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McCarthy: Jon Jones thinks I hate him, but he would’ve lost his title if it wasn’t for me

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Former referee John McCarthy feels partly responsible for Jon Jones’ successful title defense at UFC 165.

One of the first moments Jon Jones looked like a mere human and less of an athletic specimen was at UFC 165 in 2013. Two years into his first reign as champion at the time, the 26-year-old “Bones” was entering his sixth title defense against Alexander Gustafsson.

Jones did end up with the unanimous decision win, but not without going through the wringer. He was battered and bloodied, and apparently in danger of losing his belt via doctor stoppage.

Former referee “Big John” McCarthy was the third man in the Octagon that night. And according to him, Jones would’ve left the arena without the belt if he didn’t step in.

“Jon Jones thinks I hate him,” McCarthy said (transcript by Middle Easy). “He actually at one point, before the Daniel Cormier fight (at UFC 200), but he came out in the media and said he didn’t want me doing his fight. It was because of the fight that he had with Vitor Belfort in Toronto, Canada, where you know, there was a kick thrown and stuff.

“But it’s OK that Jon feels like ‘Oh you know, he doesn’t like me.’ Is it that I didn’t like Jon? No! I really did like Jon Jones. And I’ll be flat out honest. Jon would have lost his world title if I wasn’t doing his fight at UFC 165, when he fought Alexander Gustafsson.

“There’s not another referee that would have told the doctor ‘No, I’m not stopping the fight’ and let him go out for the fifth round, and let that fight continue,” he continued. “Because referees are not going to put their career on the line for a fighter. They’re going to say ‘you want it stopped?’ and (they’re going to wave their hands), and the fight’s going to be over. Alexander Gustafsson is going to be the winner.”

The referee stated that the cut above Jones’ right eye was drawing major concerns from the cageside physician. McCarthy says he had to negotiate with the doctor and was ultimately successful in preventing the fight from being called.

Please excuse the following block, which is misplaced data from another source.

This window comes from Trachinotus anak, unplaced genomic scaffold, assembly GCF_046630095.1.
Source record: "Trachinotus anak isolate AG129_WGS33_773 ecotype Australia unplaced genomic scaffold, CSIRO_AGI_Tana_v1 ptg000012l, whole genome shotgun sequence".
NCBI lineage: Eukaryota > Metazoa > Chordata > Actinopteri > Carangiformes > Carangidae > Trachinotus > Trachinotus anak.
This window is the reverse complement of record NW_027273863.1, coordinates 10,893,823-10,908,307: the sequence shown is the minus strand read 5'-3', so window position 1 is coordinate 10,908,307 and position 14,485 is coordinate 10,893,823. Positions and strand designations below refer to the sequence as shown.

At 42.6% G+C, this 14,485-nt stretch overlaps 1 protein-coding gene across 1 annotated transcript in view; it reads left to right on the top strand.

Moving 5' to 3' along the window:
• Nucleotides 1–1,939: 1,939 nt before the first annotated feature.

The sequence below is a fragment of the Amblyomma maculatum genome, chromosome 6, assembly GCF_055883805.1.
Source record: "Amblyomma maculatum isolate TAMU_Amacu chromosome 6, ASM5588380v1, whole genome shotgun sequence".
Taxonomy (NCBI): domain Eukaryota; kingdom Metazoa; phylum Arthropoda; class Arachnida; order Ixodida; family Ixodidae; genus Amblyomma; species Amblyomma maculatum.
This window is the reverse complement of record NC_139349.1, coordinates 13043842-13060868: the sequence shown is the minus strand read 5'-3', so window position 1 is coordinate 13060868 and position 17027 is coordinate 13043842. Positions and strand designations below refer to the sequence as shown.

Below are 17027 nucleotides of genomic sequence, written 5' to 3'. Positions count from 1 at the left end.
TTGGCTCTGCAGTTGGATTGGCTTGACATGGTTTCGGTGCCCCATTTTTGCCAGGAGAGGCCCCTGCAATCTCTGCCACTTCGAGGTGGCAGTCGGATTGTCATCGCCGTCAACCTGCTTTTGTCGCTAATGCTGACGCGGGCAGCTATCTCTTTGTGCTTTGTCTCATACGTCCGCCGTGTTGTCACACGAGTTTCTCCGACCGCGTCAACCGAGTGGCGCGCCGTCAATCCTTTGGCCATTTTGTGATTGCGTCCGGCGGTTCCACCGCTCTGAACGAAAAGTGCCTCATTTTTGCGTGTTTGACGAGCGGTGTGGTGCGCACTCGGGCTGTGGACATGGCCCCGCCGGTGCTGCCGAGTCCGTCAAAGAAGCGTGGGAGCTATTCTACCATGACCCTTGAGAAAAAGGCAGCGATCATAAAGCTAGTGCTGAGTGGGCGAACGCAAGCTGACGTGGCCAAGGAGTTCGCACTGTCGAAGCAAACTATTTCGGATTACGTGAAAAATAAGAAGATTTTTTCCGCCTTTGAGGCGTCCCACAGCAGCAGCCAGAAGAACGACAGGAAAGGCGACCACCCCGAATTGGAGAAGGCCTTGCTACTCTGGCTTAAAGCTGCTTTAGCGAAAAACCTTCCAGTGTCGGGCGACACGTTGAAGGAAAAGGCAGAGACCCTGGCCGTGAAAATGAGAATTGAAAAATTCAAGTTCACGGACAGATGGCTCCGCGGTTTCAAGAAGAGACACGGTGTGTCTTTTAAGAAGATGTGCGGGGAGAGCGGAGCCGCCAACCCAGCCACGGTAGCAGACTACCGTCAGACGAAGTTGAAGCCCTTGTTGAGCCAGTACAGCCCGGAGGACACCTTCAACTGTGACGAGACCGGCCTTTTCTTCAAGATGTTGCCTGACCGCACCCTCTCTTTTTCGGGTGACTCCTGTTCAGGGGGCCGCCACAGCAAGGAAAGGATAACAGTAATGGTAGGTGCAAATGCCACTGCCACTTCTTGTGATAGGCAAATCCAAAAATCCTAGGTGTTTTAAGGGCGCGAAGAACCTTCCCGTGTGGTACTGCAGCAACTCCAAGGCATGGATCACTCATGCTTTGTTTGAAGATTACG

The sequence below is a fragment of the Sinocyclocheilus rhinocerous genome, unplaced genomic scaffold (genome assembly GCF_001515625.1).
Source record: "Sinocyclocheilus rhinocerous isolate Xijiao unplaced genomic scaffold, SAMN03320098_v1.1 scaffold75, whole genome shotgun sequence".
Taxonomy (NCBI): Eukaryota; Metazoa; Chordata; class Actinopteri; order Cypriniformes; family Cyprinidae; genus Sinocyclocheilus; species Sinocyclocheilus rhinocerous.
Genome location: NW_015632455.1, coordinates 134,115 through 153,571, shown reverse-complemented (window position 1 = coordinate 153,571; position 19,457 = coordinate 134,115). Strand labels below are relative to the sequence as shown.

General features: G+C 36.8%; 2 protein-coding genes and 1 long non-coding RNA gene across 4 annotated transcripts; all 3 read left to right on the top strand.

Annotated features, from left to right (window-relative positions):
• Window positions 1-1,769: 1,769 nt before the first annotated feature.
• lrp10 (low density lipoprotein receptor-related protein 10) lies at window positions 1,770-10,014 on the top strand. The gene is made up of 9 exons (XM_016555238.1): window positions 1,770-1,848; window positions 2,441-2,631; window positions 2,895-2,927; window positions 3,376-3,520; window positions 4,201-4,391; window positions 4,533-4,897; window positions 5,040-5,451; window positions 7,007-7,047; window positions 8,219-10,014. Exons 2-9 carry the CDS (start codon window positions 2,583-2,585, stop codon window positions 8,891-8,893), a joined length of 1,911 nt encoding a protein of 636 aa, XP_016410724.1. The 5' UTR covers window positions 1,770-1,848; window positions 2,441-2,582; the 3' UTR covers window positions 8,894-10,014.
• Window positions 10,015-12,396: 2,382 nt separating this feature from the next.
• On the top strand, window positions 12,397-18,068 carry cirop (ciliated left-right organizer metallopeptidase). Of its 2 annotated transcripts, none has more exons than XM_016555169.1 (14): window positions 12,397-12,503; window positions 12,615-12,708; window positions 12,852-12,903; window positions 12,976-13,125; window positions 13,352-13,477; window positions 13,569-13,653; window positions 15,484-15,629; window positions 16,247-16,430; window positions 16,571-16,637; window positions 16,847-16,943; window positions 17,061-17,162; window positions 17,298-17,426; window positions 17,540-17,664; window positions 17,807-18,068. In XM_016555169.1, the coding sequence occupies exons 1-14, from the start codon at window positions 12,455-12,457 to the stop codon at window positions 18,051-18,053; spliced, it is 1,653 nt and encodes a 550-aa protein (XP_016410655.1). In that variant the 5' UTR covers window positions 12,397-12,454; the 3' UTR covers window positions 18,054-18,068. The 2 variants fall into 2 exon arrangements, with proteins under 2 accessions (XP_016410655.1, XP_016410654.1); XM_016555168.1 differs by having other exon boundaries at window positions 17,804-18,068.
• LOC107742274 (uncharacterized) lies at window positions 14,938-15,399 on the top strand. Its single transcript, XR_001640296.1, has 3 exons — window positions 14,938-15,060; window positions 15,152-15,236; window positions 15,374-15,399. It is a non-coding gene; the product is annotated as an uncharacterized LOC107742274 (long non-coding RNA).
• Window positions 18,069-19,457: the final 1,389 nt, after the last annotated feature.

“At the end of the fourth round the doctor came in and looked at me and he says ‘you know what I don’t like the way his eye’s looking, I think we should stop the fight,’” McCarthy recalled. “And I looked at it, and Jon had just won the fourth round. You know, came back because Alexander was winning it, Jon came back and won and almost finished Alexander in that fourth round. He was the champion and he had been fighting with the eye the way that it was for the entire fight, and never was he dabbing at it or anything.

“So I looked at (the doctor) and I said ‘He just won that last round I don’t think we need to stop this fight,’” McCarthy explained. “He goes ‘I don’t like it’. So I said ‘I’ll tell you what, we’re going to let the fight go on and if I see that cut change at all, I’ll stop the fight and bring you in’. Right. So he said ok and he goes out.

“To myself, I am thinking ‘I am never stopping this fight’ because I’m not going to take someone’s title based on a cut that… I know what bad cuts are and that wasn’t.

“I’m not saying I am smarter than the doctor but when it comes to injuries in fights I am smarter than the doctor,” McCarthy continued. “Especially when it comes to cuts. I know what’s a bad cut, I know what’s not, and that fight should have never been stopped for that cut, at that time.

“So that’s how much I hated Jon Jones. I basically put my butt on the line because it was the right thing to do.”

McCarthy was heavily critical towards Jones after the latter’s arrest and DWI charge in Albuquerque last March.